Gross Revenue Retention (GRR)

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What is gross revenue retention?

 

Gross revenue retention definition and formula

Gross revenue retention reflects a company’s ability to retain customers. It is calculated by taking total revenue (excluding expansion) and subtracting revenue churn (contract expirations, cancelations, or downgrades). GRR does not account for expansion revenue, whereas net revenue retention does. GRR tends to decline over time, as most companies’ customer bases shift and become more diverse as they grow, which creates more opportunities for customer churn.

 

Gross revenue retention formula

Gross Revenue Retention = Monthly Recurring Revenue (MRR) at Start of Month – Churn – Contractions
MRR at Start of Month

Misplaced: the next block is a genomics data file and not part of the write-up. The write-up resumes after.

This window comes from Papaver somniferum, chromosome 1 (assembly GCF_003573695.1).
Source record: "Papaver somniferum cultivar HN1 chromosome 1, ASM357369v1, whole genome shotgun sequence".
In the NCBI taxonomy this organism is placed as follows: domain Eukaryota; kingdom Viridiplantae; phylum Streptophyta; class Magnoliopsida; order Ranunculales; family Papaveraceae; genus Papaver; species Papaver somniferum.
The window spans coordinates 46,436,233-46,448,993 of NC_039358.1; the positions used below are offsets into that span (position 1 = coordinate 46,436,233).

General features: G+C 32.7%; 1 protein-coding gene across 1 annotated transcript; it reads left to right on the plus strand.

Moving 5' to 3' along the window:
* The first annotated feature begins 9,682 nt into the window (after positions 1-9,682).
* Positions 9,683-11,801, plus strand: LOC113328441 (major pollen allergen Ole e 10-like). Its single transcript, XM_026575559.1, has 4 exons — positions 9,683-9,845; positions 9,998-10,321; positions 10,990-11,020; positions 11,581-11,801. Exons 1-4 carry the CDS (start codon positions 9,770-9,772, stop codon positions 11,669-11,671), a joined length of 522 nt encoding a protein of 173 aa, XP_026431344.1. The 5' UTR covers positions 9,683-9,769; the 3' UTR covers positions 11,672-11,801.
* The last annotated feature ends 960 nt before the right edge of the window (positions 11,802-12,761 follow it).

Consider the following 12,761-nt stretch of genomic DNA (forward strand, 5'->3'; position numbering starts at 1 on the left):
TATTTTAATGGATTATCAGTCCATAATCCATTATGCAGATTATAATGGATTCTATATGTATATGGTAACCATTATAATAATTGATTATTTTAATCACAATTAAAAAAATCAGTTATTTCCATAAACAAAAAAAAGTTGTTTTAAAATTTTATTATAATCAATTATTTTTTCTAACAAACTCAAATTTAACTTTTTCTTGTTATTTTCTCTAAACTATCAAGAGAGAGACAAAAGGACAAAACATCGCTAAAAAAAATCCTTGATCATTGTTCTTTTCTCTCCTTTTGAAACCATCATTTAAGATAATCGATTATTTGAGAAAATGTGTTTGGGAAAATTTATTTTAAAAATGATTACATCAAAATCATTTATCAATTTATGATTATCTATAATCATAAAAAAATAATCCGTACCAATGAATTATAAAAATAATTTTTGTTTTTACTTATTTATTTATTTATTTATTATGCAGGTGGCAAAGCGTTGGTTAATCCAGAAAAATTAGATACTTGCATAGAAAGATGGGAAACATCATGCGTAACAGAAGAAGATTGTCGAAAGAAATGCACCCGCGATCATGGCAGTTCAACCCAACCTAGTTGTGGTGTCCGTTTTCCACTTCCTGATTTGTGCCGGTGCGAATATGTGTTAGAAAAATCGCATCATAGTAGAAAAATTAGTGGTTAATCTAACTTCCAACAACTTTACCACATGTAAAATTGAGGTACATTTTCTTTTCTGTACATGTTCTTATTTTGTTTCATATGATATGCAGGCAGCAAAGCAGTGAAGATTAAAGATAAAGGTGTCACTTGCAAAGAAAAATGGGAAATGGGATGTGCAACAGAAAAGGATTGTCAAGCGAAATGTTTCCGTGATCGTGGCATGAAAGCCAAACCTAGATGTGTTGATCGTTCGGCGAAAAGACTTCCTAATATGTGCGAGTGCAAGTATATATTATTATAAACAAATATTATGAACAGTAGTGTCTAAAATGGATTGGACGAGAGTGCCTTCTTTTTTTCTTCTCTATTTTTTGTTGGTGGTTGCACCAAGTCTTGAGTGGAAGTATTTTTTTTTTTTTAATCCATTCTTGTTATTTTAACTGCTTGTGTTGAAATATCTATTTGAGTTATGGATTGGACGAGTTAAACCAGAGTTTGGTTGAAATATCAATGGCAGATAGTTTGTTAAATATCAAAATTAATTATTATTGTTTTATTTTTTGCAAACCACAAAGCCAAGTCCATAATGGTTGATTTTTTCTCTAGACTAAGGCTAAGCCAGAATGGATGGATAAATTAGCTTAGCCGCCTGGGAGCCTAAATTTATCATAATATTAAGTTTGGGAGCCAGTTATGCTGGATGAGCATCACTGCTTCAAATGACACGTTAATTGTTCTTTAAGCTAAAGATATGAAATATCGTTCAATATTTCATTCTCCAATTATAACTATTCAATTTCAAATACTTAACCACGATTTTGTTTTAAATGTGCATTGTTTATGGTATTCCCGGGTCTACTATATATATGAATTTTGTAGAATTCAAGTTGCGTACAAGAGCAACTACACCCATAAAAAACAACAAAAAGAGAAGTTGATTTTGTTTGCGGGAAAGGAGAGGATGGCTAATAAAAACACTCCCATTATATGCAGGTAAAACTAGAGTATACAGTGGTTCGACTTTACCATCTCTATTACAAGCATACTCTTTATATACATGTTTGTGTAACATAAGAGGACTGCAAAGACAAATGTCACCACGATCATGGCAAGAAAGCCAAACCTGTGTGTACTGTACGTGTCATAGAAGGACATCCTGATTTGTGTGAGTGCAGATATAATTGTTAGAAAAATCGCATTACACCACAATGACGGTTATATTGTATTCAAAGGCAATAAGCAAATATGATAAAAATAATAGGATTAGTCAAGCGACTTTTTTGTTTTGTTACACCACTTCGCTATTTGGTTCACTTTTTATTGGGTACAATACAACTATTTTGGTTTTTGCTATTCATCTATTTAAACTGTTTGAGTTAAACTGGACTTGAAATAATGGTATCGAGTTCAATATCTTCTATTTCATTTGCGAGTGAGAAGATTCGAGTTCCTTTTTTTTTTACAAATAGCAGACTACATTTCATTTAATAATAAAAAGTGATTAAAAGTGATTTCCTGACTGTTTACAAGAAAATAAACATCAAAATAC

Gross revenue retention example

Your business enters January with monthly recurring revenue (MRR) of $27,000. Your business exits January with $5,000 in revenue churn due to contract expirations. Your gross revenue retention (GRR) for January is 81% ($22,000 ÷ $27,000).

Positive and negative implications of measuring only GRR

Measuring only GRR — focusing exclusively on customer retention (vs. retention and expansion) — can have positive and negative implications. On the positive side:

  • Product experience matters. When retaining every customer matters, companies put a greater emphasis on the product experience and soliciting and applying customer feedback.
  • A GRR focus reinforces a customer-centric approach.  Greater importance is placed on your ideal customer profile, positioning, messaging, and outreach strategy to prevent signing bad-fit customers, which means more collaboration between Customer Success, sales, and marketing.

Conversely, on the negative side:

  • All customers are treated equally. With a GRR focus, large and small customers hold the same value. This approach makes GRR a more straightforward metric manage, but a one-size-fits-all experience does not work for all customers.

 

Additional resources

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